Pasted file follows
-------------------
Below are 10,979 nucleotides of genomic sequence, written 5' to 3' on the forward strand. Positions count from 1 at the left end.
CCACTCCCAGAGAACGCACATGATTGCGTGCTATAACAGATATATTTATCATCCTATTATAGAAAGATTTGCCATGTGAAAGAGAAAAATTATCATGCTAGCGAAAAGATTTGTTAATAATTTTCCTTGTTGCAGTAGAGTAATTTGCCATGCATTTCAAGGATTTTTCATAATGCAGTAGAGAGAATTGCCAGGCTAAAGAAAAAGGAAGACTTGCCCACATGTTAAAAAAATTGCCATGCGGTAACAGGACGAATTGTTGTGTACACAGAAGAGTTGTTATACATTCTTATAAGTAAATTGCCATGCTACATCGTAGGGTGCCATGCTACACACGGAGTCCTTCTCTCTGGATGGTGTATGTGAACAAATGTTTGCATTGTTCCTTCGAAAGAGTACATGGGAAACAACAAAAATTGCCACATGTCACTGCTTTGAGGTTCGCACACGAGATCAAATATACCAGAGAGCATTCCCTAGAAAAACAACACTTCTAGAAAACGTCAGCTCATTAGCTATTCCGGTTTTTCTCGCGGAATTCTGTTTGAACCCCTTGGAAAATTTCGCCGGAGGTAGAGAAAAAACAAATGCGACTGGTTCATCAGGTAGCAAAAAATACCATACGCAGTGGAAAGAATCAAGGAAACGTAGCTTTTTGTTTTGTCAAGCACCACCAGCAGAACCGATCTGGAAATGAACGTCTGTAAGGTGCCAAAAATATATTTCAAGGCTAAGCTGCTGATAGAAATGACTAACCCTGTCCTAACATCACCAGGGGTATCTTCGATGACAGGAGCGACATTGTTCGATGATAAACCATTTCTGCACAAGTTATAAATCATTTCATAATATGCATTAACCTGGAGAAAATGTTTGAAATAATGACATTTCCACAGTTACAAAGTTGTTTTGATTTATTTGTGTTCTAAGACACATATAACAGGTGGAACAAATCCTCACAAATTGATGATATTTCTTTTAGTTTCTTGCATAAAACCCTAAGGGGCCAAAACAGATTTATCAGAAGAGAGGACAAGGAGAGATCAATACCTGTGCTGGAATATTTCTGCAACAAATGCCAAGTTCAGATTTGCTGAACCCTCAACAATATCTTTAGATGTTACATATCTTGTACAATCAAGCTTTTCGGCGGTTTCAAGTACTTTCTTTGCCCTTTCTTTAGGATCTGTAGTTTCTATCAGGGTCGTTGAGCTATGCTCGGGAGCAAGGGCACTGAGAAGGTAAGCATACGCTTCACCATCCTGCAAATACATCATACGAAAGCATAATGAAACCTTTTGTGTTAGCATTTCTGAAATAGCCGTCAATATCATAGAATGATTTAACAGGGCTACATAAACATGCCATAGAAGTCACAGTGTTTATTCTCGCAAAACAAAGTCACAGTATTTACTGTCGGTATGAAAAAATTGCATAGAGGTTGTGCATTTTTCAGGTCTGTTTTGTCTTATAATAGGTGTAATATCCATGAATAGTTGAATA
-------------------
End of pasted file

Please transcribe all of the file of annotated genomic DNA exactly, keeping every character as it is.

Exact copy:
Below are 10,979 nucleotides of genomic sequence, written 5' to 3' on the forward strand. Positions count from 1 at the left end.
CCACTCCCAGAGAACGCACATGATTGCGTGCTATAACAGATATATTTATCATCCTATTATAGAAAGATTTGCCATGTGAAAGAGAAAAATTATCATGCTAGCGAAAAGATTTGTTAATAATTTTCCTTGTTGCAGTAGAGTAATTTGCCATGCATTTCAAGGATTTTTCATAATGCAGTAGAGAGAATTGCCAGGCTAAAGAAAAAGGAAGACTTGCCCACATGTTAAAAAAATTGCCATGCGGTAACAGGACGAATTGTTGTGTACACAGAAGAGTTGTTATACATTCTTATAAGTAAATTGCCATGCTACATCGTAGGGTGCCATGCTACACACGGAGTCCTTCTCTCTGGATGGTGTATGTGAACAAATGTTTGCATTGTTCCTTCGAAAGAGTACATGGGAAACAACAAAAATTGCCACATGTCACTGCTTTGAGGTTCGCACACGAGATCAAATATACCAGAGAGCATTCCCTAGAAAAACAACACTTCTAGAAAACGTCAGCTCATTAGCTATTCCGGTTTTTCTCGCGGAATTCTGTTTGAACCCCTTGGAAAATTTCGCCGGAGGTAGAGAAAAAACAAATGCGACTGGTTCATCAGGTAGCAAAAAATACCATACGCAGTGGAAAGAATCAAGGAAACGTAGCTTTTTGTTTTGTCAAGCACCACCAGCAGAACCGATCTGGAAATGAACGTCTGTAAGGTGCCAAAAATATATTTCAAGGCTAAGCTGCTGATAGAAATGACTAACCCTGTCCTAACATCACCAGGGGTATCTTCGATGACAGGAGCGACATTGTTCGATGATAAACCATTTCTGCACAAGTTATAAATCATTTCATAATATGCATTAACCTGGAGAAAATGTTTGAAATAATGACATTTCCACAGTTACAAAGTTGTTTTGATTTATTTGTGTTCTAAGACACATATAACAGGTGGAACAAATCCTCACAAATTGATGATATTTCTTTTAGTTTCTTGCATAAAACCCTAAGGGGCCAAAACAGATTTATCAGAAGAGAGGACAAGGAGAGATCAATACCTGTGCTGGAATATTTCTGCAACAAATGCCAAGTTCAGATTTGCTGAACCCTCAACAATATCTTTAGATGTTACATATCTTGTACAATCAAGCTTTTCGGCGGTTTCAAGTACTTTCTTTGCCCTTTCTTTAGGATCTGTAGTTTCTATCAGGGTCGTTGAGCTATGCTCGGGAGCAAGGGCACTGAGAAGGTAAGCATACGCTTCACCATCCTGCAAATACATCATACGAAAGCATAATGAAACCTTTTGTGTTAGCATTTCTGAAATAGCCGTCAATATCATAGAATGATTTAACAGGGCTACATAAACATGCCATAGAAGTCACAGTGTTTATTCTCGCAAAACAAAGTCACAGTATTTACTGTCGGTATGAAAAAATTGCATAGAGGTTGTGCATTTTTCAGGTCTGTTTTGTCTTATAATAGGTGTAATATCCATGAATAGTTGAATA